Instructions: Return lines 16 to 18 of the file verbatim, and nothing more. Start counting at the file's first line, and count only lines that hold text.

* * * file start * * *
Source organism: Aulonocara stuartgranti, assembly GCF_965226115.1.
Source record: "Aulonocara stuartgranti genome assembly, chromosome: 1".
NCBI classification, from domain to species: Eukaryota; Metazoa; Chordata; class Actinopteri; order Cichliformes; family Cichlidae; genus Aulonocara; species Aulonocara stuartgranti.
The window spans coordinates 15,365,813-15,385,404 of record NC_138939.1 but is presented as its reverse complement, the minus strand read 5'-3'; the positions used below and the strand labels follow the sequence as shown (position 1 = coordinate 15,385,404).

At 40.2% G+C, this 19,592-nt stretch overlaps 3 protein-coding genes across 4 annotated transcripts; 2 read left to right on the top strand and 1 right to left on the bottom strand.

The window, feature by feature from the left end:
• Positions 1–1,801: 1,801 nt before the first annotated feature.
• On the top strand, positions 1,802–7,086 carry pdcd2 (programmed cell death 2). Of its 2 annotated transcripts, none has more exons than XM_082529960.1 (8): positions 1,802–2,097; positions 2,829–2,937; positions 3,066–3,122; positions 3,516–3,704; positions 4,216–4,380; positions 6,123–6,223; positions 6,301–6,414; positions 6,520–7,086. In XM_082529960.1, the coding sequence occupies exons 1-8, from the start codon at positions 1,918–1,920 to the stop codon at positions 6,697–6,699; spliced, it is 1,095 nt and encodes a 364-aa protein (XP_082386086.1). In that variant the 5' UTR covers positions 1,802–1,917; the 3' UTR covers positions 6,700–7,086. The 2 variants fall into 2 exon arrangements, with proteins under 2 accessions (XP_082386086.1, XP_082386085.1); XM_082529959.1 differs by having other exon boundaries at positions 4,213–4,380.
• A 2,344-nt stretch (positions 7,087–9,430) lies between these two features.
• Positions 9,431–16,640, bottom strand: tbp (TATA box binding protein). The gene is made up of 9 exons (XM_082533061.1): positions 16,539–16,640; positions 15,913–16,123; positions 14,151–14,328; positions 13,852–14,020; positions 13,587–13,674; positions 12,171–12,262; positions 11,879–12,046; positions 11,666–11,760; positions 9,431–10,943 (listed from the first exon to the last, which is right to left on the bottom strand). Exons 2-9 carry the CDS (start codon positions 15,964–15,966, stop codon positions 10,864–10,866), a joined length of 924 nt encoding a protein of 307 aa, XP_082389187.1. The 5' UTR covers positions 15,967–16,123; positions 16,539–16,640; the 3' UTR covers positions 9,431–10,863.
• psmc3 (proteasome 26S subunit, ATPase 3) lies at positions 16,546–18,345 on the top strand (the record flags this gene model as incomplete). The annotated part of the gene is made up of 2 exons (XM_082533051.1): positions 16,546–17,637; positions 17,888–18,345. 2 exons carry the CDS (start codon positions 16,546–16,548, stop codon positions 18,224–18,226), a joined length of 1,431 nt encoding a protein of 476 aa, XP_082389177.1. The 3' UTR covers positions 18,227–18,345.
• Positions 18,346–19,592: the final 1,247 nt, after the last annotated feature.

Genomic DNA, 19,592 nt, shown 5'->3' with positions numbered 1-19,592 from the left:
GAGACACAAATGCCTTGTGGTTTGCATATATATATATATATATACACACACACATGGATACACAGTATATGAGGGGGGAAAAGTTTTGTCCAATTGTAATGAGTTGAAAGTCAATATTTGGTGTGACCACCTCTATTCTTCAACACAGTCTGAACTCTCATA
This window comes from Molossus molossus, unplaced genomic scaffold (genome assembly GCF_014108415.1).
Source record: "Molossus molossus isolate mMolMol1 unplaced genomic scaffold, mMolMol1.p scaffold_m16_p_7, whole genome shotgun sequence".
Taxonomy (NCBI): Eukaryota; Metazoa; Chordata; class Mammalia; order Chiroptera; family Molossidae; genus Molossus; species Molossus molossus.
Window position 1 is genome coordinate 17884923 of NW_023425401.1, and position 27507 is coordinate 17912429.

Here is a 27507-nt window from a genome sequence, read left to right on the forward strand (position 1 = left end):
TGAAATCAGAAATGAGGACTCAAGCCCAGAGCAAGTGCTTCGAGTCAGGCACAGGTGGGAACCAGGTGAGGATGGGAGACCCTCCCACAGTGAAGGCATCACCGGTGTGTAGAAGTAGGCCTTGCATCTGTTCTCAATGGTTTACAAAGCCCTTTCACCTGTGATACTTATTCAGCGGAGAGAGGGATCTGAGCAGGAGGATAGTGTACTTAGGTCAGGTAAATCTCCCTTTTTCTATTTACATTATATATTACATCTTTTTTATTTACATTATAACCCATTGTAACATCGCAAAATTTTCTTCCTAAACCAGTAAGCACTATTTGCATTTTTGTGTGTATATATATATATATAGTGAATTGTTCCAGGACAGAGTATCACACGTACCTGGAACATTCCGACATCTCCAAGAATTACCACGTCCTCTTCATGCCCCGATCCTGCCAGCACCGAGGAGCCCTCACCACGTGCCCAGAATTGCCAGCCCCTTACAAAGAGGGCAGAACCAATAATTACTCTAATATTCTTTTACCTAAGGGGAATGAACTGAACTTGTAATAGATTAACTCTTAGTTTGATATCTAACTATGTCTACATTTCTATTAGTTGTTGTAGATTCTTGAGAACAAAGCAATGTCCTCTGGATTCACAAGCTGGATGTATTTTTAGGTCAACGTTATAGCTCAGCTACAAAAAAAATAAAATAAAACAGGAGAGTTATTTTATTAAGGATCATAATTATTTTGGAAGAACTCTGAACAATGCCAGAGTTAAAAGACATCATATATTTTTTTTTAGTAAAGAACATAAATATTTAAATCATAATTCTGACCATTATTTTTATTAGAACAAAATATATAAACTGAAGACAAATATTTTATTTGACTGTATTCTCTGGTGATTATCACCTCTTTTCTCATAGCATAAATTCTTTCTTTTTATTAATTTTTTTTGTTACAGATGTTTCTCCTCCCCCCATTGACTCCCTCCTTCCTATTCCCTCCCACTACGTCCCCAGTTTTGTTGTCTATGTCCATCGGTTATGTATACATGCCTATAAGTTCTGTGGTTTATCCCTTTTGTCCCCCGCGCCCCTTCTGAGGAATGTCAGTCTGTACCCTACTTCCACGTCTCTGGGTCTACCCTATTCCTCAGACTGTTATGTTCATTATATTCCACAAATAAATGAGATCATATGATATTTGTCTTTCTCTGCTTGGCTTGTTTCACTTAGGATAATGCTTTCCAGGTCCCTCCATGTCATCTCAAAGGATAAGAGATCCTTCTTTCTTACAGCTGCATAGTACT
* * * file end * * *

Source record: "Molossus molossus isolate mMolMol1 unplaced genomic scaffold, mMolMol1.p scaffold_m16_p_7, whole genome shotgun sequence".
Taxonomy (NCBI): Eukaryota; Metazoa; Chordata; class Mammalia; order Chiroptera; family Molossidae; genus Molossus; species Molossus molossus.
Window position 1 is genome coordinate 17884923 of NW_023425401.1, and position 27507 is coordinate 17912429.